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PSMA-Targeted Treatment:  Why Side Effects Matter

This new form of treatment for metastatic prostate cancer is being used in Europe, Australia and elsewhere, and being tested in clinical trials in the U.S.  As part of my series on PSMA-targeting, here’s more of the story:

We have talked a lot about the amazing results in some men with metastatic prostate cancer of PSMA-targeting radionuclides, being used in Europe, Australia, and elsewhere, but still in clinical trials here in the U.S.  Now, I’m all for moving drugs right along, damn the torpedoes, and giving anyone who wants to take the risk a chance to beat a terrible disease.  But there’s a good reason that the U.S. is taking this cautiously:  because some of these PSMA-targeting treatments – not all – can harm the salivary glands and tear ducts.  When these treatments become FDA-approved in this country, I believe the side effects will not be so severe.  Scientists like Neil Bander and Martin Pomper are developing agents that have much milder side effects.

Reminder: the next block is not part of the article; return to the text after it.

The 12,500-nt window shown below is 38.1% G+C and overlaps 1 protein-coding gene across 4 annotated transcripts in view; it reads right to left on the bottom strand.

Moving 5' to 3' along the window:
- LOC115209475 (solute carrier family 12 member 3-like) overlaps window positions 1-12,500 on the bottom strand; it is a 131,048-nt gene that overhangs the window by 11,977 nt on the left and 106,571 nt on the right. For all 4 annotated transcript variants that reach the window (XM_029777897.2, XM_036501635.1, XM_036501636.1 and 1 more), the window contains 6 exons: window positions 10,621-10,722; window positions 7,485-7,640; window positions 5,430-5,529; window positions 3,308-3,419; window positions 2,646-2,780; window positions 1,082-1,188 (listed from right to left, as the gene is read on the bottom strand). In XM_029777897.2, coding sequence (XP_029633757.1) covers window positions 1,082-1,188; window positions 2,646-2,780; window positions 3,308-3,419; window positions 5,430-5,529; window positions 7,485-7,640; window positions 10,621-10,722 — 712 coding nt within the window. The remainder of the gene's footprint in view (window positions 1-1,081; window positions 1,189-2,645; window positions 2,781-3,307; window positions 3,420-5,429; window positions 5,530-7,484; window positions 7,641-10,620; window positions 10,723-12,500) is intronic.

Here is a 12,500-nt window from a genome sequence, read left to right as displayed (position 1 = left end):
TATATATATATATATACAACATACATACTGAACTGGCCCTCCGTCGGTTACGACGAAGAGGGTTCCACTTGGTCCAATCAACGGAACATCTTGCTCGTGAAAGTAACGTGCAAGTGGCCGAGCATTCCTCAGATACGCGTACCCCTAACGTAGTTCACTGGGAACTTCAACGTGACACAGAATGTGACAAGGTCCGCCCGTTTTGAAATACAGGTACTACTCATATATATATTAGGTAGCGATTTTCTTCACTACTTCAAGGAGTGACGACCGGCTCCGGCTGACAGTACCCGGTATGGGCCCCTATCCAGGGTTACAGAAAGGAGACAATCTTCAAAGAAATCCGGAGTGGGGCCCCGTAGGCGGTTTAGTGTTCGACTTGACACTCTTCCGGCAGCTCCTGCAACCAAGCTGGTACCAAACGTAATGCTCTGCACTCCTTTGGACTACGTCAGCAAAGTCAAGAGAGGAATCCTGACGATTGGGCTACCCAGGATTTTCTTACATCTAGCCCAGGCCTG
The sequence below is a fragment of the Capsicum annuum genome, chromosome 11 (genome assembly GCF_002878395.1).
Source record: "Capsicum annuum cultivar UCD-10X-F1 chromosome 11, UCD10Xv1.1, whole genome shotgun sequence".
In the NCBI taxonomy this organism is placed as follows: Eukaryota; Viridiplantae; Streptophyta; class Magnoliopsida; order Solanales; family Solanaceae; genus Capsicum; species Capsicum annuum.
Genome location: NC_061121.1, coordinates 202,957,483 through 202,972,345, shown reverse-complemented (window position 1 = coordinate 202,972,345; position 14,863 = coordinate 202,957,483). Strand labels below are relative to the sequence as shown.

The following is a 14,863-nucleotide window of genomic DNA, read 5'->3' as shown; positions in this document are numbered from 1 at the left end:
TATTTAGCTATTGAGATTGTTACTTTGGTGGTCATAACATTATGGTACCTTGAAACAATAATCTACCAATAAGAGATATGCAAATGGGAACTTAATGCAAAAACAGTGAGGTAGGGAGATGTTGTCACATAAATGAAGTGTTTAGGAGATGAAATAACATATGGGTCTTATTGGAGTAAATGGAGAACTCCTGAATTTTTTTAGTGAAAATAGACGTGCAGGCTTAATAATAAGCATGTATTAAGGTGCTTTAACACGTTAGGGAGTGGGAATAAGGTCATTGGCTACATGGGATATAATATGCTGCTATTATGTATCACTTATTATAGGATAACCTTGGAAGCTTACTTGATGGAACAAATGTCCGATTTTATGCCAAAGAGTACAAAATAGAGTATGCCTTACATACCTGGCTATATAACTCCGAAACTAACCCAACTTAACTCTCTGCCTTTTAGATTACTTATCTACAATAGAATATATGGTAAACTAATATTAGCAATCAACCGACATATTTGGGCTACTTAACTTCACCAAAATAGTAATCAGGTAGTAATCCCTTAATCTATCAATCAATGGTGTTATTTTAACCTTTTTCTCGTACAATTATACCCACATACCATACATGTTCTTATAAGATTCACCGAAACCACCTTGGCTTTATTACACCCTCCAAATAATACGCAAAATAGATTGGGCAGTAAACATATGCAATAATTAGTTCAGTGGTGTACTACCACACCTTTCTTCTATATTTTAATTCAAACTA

The whole time I’ve been writing about PSMA, I have been thinking of Nathan (I changed his name to protect his privacy), a remarkable, tough and courageous man I interviewed in 2018.  He is one of the pioneer patients of PSMA-targeting treatment.  I want to tell you his story now.

On a dark day in 2013, Nathan was diagnosed at age 57, with stage 4 prostate cancer that had spread to his lymph nodes, his spine and hip.   His cancer was very aggressive: Gleason 9.  The prognosis was grim, and Nathan had a choice to make:  do what his initial urologist suggested, start on androgen deprivation therapy (ADT), hope it works for a long time and wait until the cancer gets worse, or go into “high-gear mode.”  He chose option B.  “If I have an aggressive cancer, I want to deal with it aggressively.”